Chancellor George Osborne has said that landfill tax will rise in line with the retail price index in 2015 and will be reviewed for the future beyond that.
The Chancellor announced in the Budget Document that landfill tax will rise in line with the RPI rounded to the nearest 5 pence from 1 April 2015.
In the Budget document, there was also more information on the situation regarding fines from residual waste.
The document said: “The standard and lower rates of landfill tax will increase in line with the RPI, rounded to the nearest 5 pence from 1 April 2015. Following industry engagement to address compliance, the Government will introduce a loss on ignition testing regime on fines (residual waste from waste processing) from waste transfer stations by April 2015. Only fines below a 10 per cent threshold would be considered eligible for the lower rate.
“Full proposals will be set out in a consultation document later in 2014. The Government intends to provide further longer term certainty about the future of landfill tax rates once the consultation process on testing regime has concluded, but in the meantime is committed to ensuring that the rates are not eroded in real terms.”
Chancellor George Osborne also revealed that surplus funds from the landfill tax communities fund will be used to tackle waste crime.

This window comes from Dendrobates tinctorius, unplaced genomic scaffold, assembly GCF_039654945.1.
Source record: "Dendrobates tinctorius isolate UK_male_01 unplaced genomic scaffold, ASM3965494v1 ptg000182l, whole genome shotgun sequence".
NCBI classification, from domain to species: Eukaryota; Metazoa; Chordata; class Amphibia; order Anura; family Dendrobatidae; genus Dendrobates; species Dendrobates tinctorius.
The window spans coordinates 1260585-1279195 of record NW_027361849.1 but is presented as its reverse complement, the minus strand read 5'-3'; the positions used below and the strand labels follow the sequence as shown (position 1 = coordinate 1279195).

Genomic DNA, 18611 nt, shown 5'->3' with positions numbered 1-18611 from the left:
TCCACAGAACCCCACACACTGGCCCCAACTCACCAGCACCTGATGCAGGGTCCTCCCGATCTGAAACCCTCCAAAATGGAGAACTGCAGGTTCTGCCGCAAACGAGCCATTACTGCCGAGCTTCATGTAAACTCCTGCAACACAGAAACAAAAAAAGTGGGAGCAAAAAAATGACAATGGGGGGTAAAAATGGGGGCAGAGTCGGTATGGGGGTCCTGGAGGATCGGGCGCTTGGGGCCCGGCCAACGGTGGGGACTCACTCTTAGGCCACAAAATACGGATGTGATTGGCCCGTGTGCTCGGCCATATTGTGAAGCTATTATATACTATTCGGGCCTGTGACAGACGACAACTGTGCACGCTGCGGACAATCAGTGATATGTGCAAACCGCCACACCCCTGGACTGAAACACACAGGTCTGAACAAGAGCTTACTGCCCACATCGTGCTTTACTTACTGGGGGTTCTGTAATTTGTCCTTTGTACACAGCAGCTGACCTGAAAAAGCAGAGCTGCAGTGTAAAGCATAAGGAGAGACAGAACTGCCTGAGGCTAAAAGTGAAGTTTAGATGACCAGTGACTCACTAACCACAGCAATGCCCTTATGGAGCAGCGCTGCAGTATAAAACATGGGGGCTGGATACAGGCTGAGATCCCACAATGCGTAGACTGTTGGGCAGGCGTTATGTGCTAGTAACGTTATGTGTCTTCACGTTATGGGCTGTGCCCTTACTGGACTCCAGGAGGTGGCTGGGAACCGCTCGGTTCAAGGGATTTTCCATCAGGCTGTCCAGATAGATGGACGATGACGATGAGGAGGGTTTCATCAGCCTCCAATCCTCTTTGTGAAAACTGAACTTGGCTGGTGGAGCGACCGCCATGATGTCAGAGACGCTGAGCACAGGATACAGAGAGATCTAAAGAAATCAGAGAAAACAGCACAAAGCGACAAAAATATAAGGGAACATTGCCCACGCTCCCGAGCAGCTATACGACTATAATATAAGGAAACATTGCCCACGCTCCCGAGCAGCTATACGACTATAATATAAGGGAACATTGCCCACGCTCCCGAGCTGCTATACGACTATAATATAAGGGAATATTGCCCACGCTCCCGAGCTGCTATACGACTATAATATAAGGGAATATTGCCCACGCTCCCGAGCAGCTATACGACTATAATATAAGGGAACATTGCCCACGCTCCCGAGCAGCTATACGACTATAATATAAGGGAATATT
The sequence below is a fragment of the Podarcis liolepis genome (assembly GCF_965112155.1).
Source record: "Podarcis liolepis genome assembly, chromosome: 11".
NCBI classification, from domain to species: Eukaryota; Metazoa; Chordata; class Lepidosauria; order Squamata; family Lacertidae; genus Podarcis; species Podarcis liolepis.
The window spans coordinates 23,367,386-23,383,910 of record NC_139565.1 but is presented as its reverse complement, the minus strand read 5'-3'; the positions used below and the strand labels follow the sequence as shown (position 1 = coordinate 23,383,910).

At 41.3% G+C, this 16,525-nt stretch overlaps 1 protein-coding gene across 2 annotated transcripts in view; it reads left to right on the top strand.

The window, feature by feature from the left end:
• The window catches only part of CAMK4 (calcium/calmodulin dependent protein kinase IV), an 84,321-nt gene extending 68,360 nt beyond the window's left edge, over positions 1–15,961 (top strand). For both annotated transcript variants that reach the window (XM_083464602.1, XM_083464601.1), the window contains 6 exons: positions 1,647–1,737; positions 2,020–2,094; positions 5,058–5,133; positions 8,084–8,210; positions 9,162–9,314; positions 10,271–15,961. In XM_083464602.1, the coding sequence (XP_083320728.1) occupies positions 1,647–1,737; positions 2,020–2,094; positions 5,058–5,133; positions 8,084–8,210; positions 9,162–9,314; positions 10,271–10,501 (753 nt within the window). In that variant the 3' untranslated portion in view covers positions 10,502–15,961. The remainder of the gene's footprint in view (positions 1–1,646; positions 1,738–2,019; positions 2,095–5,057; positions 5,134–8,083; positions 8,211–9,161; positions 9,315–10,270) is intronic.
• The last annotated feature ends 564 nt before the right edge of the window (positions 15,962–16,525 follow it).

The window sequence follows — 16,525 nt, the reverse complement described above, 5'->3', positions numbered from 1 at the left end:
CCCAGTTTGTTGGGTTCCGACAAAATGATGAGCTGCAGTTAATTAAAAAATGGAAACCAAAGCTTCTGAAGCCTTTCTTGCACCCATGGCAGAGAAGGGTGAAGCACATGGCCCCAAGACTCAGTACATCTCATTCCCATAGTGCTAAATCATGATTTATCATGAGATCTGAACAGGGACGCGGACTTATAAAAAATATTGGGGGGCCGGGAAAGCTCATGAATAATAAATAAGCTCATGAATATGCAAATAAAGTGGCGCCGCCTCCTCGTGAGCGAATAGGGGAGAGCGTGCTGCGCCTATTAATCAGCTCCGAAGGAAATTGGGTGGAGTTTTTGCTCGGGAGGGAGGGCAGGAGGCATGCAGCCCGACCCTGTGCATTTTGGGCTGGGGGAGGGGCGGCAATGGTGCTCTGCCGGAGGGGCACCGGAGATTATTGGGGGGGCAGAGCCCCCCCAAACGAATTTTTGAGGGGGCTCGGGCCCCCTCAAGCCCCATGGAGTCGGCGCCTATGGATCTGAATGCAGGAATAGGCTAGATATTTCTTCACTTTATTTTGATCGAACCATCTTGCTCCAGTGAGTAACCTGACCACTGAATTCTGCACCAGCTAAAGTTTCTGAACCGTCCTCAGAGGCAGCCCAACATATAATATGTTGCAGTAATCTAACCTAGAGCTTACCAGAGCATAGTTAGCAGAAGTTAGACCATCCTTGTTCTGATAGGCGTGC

The document said: “The value of the landfill tax communities fund for 2014-15 will be reduced to £71 million. As a result, the cap on contributions by landfill operators will be amended to 5.1 per cent. This takes account of progress that environmental bodies have made to address the Government’s challenge to reduce unspent funds. The saving will be used to fund an equivalent one-off increase to address waste crime. The Government intends that environmental bodies’ performance against the challenge is published once the final information is available this year.”
Defra has confirmed that this will result in £5 million extra to tackle waste crime in England in 2014-15 and that this will enable Defra and the Environment Agency to do more to ensure effective compliance and enforcement of waste law.
The Budget also revealed that the Government will limit the difference between the carbon price implied by the carbon price floor and the EU allowance to £18 per tonne of CO2 from 2016-17 to 2019-20. However, “fuels used to generate good quality electricity” by combined heat and power plants for onsite purposes from the carbon price floor from 1 April 2015.
In his speech, the Chancellor also announced that energy intensive industries including steel and paper mills would see an extension of the compensation scheme for the cost of the carbon price flaw and EU emissions trading scheme to 2019-2020.
There would also be a new compensation scheme launched to help these energy intensive industries with higher electricity costs resulting from the renewables obligation and small-scale feed in tariffs for renewable generation from 2016-17.
While the Government will also exempt from the carbon price floor, the fuel used in combined heat and power plants for electricity generated to supply manufacturing firms.
Recycling and energy from waste businesses investing in plant and equipment will also be able to claim up to £500,000 tax relief as a result of a doubling of the annual investment allowance (AIA) from April 2014 to 2015.